Realosophy Team in Media Roundup, Toronto Real Estate News
All you need to know regarding the housing market in Toronto, Canada and abroad.
This week in Toronto: Toronto's housing market faces mounting risk of a sharp correction, everyone wants to be an agent when the market is hot and a housing crisis for adults with development disabilities.
Elsewhere: Canada's housing market faces a looming demographic bubble, Airbnb vows to crackdown on speculators and Berlin shows the world how to keep housing affordable.
Toronto housing market at mounting risk of ‘sharp correction,’ OECD warns (The Globe and Mail)
“In Ontario, and especially Toronto, economic activity has been relatively buoyant and demand by foreigners has been boosted by the falling Canadian dollar. That said, newly completed but unoccupied housing units have soared in Toronto, increasing the risk of a sharp market correction.”
In Toronto’s hot real estate market, everyone wants to be an agent (The Globe)
“Real estate is on the lips of everyone more than any other subject at every social gathering,” Mr. Joseph says, so he’s never surprised when people raise the subject. And while he’s happy to provide some guidance after working in the industry since 1968, he is sometimes amazed at how many people are segueing into the business.
Housing crisis for adults with developmental disabilities grows in Ontario: families (Global)
When both his parents had health issues at the same time, the only emergency housing the government provided was in a home for elderly people with physical disabilities. “The phone calls, ‘I’m not happy mom, I want to come home.’ He would phone me prior to bedtime, and he wouldn’t get off the phone,” said his mom, Brenda Kadysiewicz.
Canada's housing market faces a looming demographic bubble (CBC)
In the complex calculus of changing real estate prices, there is a second, less-discussed trend affecting the price of your home. That is the baby boom bulge, which in some sectors of the market is about to cause the gradual unwinding of a boomer housing bubble. And the effect might not be quite what you imagine.
Young house buyers at risk (CBC)
CBC's Renee Filippone reports on the risk to young homeowners when rates rise or the bubble bursts.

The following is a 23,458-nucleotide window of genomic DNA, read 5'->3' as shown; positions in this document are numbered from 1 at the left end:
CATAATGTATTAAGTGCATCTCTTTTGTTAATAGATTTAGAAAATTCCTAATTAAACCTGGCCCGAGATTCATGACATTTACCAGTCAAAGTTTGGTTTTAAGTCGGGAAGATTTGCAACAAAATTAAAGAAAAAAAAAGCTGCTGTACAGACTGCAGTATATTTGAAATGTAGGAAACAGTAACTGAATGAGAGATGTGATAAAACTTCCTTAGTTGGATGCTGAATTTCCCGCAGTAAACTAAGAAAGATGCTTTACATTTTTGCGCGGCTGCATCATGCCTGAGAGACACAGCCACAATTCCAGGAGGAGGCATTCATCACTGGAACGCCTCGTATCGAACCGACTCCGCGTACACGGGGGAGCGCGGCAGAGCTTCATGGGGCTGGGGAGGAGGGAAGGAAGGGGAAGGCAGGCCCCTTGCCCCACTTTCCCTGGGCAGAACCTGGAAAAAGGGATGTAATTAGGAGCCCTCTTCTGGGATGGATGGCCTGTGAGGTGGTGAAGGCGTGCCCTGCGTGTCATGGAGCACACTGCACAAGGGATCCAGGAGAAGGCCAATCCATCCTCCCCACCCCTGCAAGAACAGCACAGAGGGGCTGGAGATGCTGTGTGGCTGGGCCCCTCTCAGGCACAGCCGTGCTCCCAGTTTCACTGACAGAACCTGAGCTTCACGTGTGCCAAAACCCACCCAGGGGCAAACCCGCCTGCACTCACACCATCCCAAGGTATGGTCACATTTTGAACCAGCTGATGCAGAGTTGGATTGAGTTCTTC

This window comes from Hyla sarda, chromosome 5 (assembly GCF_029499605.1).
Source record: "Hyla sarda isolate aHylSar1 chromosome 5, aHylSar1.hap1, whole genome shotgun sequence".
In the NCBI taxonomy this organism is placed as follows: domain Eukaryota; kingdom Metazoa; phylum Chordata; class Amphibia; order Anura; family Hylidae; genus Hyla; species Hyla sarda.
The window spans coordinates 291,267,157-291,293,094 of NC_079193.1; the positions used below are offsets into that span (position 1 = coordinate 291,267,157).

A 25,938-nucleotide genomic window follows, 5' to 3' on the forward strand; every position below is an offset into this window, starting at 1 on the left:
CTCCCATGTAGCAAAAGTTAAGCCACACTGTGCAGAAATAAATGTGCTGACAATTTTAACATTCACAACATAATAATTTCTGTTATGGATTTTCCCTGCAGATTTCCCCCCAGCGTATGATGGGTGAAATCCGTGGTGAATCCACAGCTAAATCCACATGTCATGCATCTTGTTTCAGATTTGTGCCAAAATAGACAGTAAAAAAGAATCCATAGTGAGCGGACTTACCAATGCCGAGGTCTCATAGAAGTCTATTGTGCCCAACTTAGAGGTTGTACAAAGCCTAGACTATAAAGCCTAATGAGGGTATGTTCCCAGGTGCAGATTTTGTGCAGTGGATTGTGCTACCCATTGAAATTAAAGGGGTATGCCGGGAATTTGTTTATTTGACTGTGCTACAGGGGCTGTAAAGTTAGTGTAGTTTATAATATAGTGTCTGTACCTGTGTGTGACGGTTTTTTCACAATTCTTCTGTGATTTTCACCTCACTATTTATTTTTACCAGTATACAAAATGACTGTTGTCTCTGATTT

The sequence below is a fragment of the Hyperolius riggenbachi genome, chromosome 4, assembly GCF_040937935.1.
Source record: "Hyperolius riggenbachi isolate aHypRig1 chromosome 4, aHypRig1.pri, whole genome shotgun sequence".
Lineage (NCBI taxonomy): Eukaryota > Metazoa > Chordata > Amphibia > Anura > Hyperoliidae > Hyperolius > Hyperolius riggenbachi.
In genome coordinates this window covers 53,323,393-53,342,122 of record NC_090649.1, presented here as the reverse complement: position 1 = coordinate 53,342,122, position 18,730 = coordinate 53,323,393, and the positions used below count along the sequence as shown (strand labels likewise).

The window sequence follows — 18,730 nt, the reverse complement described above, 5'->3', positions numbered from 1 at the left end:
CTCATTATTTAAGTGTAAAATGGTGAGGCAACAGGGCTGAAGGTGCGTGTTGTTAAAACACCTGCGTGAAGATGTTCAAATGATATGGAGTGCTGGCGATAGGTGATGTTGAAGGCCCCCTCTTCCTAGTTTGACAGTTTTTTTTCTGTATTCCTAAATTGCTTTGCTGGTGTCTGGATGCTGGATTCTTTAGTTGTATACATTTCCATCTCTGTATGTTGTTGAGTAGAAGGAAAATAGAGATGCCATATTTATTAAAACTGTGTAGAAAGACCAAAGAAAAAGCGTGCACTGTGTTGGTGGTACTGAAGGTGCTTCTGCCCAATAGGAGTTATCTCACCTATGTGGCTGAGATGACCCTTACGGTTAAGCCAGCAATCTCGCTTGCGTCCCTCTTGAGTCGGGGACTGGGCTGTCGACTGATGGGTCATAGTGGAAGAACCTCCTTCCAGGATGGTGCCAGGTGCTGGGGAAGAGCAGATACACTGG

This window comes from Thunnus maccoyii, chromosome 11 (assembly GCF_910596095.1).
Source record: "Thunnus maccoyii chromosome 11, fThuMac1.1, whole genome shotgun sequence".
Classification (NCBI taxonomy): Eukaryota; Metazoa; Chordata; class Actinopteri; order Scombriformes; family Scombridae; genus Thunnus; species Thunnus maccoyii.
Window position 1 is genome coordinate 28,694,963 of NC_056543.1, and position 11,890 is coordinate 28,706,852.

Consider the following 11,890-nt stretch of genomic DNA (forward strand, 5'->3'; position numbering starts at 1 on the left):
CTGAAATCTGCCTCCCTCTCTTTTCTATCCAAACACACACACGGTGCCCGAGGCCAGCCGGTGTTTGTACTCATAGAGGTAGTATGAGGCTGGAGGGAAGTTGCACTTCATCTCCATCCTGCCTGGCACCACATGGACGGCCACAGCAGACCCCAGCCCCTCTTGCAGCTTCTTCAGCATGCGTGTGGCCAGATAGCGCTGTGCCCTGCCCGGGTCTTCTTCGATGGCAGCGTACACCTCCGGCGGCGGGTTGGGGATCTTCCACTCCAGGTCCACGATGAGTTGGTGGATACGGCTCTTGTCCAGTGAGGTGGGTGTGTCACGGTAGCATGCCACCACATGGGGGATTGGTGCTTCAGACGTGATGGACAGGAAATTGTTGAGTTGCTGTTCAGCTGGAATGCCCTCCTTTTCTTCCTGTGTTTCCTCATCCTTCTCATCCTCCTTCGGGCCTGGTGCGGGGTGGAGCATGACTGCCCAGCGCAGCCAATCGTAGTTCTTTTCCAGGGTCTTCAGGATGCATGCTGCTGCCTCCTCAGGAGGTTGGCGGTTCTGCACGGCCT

CMHC chief says foreign buyers may be behind ‘substantial portion’ of luxury home sales (Financial Post)
“The presence of foreign investment can also contribute to housing market vulnerabilities such as overvaluation. In Vancouver and Toronto, for example, it is very possible that foreign buyers account for a substantial portion of the demand for pricier, luxury single-family homes,” said Siddall, according to a speech posted on the Crown corporation’s website.
When foreign buyers abandon Canadian housing: Don Pittis (CBC)
"While both domestic and foreign investment activity can be speculative, foreign investment may be more mobile and subject to capital flight," Siddall said. "This would increase volatility in domestic housing markets."
But in expensive cities like New York, San Francisco and Los Angeles, critics have argued that property owners aren't simply renting out their homes for extra income, but converting homes into full-time mini-hotels, permanently removing properties from the rental supply. To combat the practice, San Francisco's new regulations allow only residents to list their permanent homes for short-term rentals.
America's poorest white town: abandoned by coal, swallowed by drugs (The Guardian)
In order to get free housing and financial assistance, Newman was obliged to sign on to a Kentucky programme providing financial assistance to low-income families with children in combination with training or volunteering. She receives a living allowance – not formally a pay cheque – of about $800 a month after signing up with AmeriCorps, a federally run national service organisation. She also receives $600 in food stamps. The state covers healthcare costs for the children.
US government pushes for smoke-free public housing (Daily Mail)
The US government Thursday proposed to ban lit tobacco products inside public housing in a push to make hundreds of thousands of units across the country smoke-free. Julian Castro, secretary of the Department of Housing and Urban Development (HUD) and a rising star in the Democratic party, introduced the measure as a cost-cutting, healthy initiative.
Berlin Just Showed the World How to Keep Housing Affordable (City Lab)
Beginning January 1, many Berlin housing project residents can expect a cut in their rent. The cost of public housing in the city is just too high, the Berlin Senate ruled today, and from now on the rent tenants pay will be directly linked to how much they earn.
First America, then Europe. Now the debt crisis has reached emerging markets (The Economist)
In all three volumes of this debt trilogy, the cycle began with capital flooding across borders, driving down interest rates and spurring credit growth. In America a glut of global savings, much of it from Asia, washed into subprime housing, with disastrous results. In the euro area, thrifty Germans helped to fund booms in Irish housing and Greek public spending.
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November 13, 2015This Week In Real Estate | Market |